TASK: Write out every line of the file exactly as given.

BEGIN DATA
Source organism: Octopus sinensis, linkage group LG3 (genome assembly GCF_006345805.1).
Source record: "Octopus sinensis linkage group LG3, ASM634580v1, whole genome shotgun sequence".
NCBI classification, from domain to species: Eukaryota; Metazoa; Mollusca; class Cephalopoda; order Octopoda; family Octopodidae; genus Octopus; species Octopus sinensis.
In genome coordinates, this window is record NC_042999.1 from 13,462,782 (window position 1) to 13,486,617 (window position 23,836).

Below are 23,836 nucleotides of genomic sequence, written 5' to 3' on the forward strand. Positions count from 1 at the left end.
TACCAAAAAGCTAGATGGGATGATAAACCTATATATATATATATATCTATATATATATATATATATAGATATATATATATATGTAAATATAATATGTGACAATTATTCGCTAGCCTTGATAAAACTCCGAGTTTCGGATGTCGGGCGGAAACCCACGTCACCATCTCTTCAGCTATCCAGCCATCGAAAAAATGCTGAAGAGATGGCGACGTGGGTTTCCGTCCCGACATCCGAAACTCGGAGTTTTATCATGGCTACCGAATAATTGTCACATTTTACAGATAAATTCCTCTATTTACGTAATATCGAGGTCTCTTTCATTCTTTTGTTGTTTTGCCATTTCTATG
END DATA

Source organism: Octopus sinensis, linkage group LG3 (genome assembly GCF_006345805.1).
Source record: "Octopus sinensis linkage group LG3, ASM634580v1, whole genome shotgun sequence".
NCBI classification, from domain to species: Eukaryota; Metazoa; Mollusca; class Cephalopoda; order Octopoda; family Octopodidae; genus Octopus; species Octopus sinensis.
In genome coordinates, this window is record NC_042999.1 from 13,462,782 (window position 1) to 13,486,617 (window position 23,836).

Below are 23,836 nucleotides of genomic sequence, written 5' to 3' on the forward strand. Positions count from 1 at the left end.
TACCAAAAAGCTAGATGGGATGATAAACCTATATATATATATATATCTATATATATATATATATATAGATATATATATATATGTAAATATAATATGTGACAATTATTCGCTAGCCTTGATAAAACTCCGAGTTTCGGATGTCGGGCGGAAACCCACGTCACCATCTCTTCAGCTATCCAGCCATCGAAAAAATGCTGAAGAGATGGCGACGTGGGTTTCCGTCCCGACATCCGAAACTCGGAGTTTTATCATGGCTACCGAATAATTGTCACATTTTACAGATAAATTCCTCTATTTACGTAATATCGAGGTCTCTTTCATTCTTTTGTTGTTTTGCCATTTCTATG